Tennis brought chills, chuckles, scandal and awe to the world in 2014. The Russian Nikolay Davydenko announced his retirement. So did Asia’s beloved wonder girl, Li Na. Newcomers like Marin Cilic vied for a spot with the hallowed “Big Four,” and Novak Djokovic defended his precarious position against Rafael Nadal and Roger Federer. Here are five of the unforgettable moments, men and women from 2014.
“Winning isn’t everything, but it beats anything that comes in second.” So said William C. Bryant, bearded poet extraordinaire. Djokovic and Federer, ranked number one and runner up, took this advice to heart. Their rivalry bounced around the world, from the short-cropped court at Wimbledon to the hard clay of Monte-Carlo with satellite TV airing hours upon airs of live coverage for fans who couldn’t get enough.
Federer opened the year like a Las Vegas gambler, slamming down ace after ace on the hard surfaces of Dubai. It was the first match against Djokovic that he would lose the first set and rally to victory. A few weeks later, Djokovic plugged up Federer’s 11-match winning streak at the final match at Indian Wells.
Throughout the year so they battled, the Swiss and the Serb. Their rivalry culminated beneath the smog of Shanghai, China, when Federer shattered Djokovic’s 28-match winning streak. The Serb, however, kept his throne atop the Emirate rankings.
Wimbledon: No. 2 Court, day four. It was the second round of the tournament, and the Aussie wild card Nick Kyrgios was set to play the biggest match of his career. Looming against him was 13th-seeded Richard Gasquet. Kyrgios, the upstart who boasted three additional inches on Gasquet, zapped the audience with his electric performance. He tied a Grand Slam record by saving nine match points, and he sacrificed 44 unforced errors in return for 86 winning hits.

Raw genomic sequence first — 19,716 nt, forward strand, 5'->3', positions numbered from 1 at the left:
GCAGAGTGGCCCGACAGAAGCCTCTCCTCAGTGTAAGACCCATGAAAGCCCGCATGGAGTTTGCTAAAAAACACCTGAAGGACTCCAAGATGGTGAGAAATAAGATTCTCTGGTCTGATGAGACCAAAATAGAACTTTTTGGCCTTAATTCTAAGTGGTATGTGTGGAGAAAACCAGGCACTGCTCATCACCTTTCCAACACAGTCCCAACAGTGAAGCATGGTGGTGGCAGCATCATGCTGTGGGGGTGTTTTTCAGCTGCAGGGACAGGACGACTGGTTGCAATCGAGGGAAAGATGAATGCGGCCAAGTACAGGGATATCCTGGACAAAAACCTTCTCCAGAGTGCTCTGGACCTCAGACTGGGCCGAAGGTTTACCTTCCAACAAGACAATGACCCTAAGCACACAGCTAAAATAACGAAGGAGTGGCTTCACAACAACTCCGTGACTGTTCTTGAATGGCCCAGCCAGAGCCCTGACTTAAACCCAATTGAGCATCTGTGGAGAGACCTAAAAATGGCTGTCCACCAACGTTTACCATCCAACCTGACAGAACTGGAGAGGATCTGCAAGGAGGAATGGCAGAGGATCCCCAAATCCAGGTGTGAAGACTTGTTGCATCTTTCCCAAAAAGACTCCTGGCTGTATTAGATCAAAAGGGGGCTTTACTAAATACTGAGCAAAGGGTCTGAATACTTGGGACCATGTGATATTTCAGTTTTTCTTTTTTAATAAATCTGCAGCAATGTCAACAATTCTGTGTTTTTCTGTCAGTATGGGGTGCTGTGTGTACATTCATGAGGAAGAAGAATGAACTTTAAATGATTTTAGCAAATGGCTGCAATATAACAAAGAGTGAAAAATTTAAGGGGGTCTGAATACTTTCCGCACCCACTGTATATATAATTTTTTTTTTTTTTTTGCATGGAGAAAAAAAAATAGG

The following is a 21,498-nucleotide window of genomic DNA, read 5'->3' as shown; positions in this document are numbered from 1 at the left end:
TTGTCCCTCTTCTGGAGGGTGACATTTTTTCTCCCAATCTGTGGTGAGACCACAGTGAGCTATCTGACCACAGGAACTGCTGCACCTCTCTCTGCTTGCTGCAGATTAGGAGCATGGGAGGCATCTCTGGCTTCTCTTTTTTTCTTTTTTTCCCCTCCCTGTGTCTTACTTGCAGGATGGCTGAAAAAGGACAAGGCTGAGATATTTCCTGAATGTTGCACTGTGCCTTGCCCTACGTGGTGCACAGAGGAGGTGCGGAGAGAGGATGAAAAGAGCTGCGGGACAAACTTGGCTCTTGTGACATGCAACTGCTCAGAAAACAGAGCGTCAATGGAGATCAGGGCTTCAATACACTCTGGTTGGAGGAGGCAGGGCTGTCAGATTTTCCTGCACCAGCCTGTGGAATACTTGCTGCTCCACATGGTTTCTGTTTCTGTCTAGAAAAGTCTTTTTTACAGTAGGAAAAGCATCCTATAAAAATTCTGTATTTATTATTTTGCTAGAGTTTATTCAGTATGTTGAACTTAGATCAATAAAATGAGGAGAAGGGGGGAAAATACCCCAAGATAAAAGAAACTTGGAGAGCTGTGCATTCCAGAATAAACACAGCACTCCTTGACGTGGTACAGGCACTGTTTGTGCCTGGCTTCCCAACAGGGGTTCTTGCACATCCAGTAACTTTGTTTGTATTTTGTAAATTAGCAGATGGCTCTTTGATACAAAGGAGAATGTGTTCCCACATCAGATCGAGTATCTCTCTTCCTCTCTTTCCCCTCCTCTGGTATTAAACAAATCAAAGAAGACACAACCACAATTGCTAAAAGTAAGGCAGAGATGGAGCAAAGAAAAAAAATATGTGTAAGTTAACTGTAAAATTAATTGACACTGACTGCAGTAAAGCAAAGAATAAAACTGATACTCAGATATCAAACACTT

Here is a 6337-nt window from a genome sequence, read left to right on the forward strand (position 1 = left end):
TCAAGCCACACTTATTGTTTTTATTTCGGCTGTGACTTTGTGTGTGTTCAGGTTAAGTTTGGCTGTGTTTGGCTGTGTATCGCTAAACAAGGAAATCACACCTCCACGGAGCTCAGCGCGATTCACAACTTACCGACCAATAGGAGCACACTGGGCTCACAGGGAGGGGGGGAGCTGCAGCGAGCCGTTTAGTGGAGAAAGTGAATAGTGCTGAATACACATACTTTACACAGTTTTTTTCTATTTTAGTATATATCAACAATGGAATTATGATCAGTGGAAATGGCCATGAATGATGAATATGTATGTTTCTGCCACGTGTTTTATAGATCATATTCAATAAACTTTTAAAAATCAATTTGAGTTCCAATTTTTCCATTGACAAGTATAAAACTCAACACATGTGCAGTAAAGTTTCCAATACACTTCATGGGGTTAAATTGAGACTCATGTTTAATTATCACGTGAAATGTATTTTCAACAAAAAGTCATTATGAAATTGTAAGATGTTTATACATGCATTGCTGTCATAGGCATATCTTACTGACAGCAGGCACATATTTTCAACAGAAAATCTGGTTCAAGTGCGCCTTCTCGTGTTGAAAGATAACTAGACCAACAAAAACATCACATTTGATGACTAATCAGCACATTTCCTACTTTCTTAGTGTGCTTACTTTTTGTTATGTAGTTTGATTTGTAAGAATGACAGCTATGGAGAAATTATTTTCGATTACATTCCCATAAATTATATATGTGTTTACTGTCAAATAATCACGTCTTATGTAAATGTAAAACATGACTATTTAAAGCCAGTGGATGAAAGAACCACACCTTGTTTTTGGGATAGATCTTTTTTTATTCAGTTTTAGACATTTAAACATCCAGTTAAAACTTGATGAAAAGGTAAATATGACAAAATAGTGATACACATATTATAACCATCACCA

Kyrgios later said in astonishment, “It was an unbelievable match out there. I played some unbelievable tennis today.” He gave a repeat performance four days afterwards when he shut down world champion Rafael Nadal with a through-the-legs half-volley shot.
Best Grand Slam Win
Taylor Townsend was working towards two things: a high school degree and a Majors tennis championship. In the 2014 French Open, she pulled off a wildfire upset. Aided by her trusty notebook, she beat 20th-seeded Alize Cornet 6-4, 4-6, 6-4. Her own position: 205th. Paris dropped its mouth wide open.
Townsend’s Grand Slam upset was astonishing not merely for her technical performance, because earlier in 2012, the same year she won the 2012 Australian Open, she was barred from the US Open due to her weight. So she split from her USTA coaches, trained under Wimbledon finalist Zina Garrison, and hasn’t looked back. Cornet, her defeated opponent, mused, “She has huge potential. I’ll keep an eye on her.”
Best Off-Court Moment
“Finally, I got her,” said Li Na, the svelte winner of the women’s 2014 Australian Open. Her tongue-in-cheek on-court speech lasted less than two minutes. Too short. To thank her agent, she said, “Max make me rich.” To thank her husband, she said, “You are a nice guy … and you also so lucky [to] find me.” As the crowd burst into laughter and Na burst into smiles, tennis bid farewell to its winsome champion and 15-year veteran.
Best Overall Player of the Year
Due to an injured Nadal, Grigor Dimitrov was invited to the exclusive eight-man round robin tournament in London: the ATP World Tour Finals. Dimitrov, a 23-year-old Bulgarian, opted out. “If I go, it is because I deserved to be there, not hope someone gets hurt so I get to play,” he said. Dimitrov was subsequently nominated for the ATP Sportsmanship Award.
His off-court manners are bested only by his on-court athleticism. Currently ranked at 11th worldwide, Dimitrov is the highest-paid Bulgarian tennis professional in history.
And so the phoenix burns.